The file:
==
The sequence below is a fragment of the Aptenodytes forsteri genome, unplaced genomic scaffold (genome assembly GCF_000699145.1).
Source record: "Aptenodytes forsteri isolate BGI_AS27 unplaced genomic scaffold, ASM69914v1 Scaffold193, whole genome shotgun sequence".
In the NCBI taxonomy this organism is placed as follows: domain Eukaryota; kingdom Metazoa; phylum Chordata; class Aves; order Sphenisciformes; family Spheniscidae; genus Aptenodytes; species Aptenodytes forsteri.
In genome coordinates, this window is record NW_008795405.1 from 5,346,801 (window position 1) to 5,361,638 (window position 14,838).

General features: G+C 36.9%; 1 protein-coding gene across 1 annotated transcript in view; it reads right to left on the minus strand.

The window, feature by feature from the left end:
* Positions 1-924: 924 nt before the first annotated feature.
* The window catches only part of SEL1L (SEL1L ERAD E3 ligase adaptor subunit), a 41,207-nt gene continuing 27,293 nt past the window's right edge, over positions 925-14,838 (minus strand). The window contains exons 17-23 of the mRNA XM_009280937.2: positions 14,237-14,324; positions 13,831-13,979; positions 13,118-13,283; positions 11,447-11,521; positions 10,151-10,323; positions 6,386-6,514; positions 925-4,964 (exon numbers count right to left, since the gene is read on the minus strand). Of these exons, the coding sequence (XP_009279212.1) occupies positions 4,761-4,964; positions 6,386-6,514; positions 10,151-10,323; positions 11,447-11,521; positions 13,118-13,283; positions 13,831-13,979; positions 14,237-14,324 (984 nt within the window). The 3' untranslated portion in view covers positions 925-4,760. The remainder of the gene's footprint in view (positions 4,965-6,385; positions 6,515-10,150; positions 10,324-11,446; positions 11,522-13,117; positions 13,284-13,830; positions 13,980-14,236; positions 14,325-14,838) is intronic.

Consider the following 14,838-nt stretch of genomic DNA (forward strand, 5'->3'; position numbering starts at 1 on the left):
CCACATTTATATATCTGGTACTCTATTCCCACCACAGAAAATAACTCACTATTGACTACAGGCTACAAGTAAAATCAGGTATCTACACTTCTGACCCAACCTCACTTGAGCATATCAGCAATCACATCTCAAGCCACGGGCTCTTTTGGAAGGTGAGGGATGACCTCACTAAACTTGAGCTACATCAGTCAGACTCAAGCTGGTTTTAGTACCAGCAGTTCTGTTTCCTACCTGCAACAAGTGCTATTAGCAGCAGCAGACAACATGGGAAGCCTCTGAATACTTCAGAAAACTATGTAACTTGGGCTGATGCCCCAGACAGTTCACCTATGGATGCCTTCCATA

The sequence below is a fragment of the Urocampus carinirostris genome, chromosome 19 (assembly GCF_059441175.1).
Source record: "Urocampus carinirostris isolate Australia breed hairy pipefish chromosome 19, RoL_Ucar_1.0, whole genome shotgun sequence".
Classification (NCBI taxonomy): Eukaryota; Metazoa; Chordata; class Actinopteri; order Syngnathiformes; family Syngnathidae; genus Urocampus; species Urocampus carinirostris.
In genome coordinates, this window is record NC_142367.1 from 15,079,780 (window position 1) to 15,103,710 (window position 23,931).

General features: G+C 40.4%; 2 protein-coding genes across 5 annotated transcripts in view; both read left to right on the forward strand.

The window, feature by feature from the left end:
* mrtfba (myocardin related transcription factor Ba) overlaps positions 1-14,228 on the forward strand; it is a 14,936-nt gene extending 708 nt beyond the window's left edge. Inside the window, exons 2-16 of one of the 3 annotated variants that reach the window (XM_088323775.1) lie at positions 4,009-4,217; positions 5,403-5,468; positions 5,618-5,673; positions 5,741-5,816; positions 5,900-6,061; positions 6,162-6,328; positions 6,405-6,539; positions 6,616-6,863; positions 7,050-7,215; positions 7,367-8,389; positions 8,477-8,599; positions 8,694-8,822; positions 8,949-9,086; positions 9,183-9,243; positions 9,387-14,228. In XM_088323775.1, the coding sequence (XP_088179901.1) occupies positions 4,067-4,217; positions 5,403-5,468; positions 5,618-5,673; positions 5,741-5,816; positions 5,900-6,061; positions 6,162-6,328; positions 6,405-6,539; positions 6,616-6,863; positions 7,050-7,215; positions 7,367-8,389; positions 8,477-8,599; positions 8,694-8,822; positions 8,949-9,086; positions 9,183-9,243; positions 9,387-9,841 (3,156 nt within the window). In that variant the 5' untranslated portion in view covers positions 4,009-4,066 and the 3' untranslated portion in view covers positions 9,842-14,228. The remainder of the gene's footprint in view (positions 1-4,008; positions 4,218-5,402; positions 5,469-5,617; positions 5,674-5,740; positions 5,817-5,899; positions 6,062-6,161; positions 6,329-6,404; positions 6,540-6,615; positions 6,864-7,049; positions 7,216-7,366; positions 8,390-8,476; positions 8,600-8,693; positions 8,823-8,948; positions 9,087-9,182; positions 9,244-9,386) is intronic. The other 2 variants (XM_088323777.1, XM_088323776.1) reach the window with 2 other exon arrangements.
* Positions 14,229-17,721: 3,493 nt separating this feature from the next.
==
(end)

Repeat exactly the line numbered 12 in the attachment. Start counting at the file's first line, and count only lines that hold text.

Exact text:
Source record: "Urocampus carinirostris isolate Australia breed hairy pipefish chromosome 19, RoL_Ucar_1.0, whole genome shotgun sequence".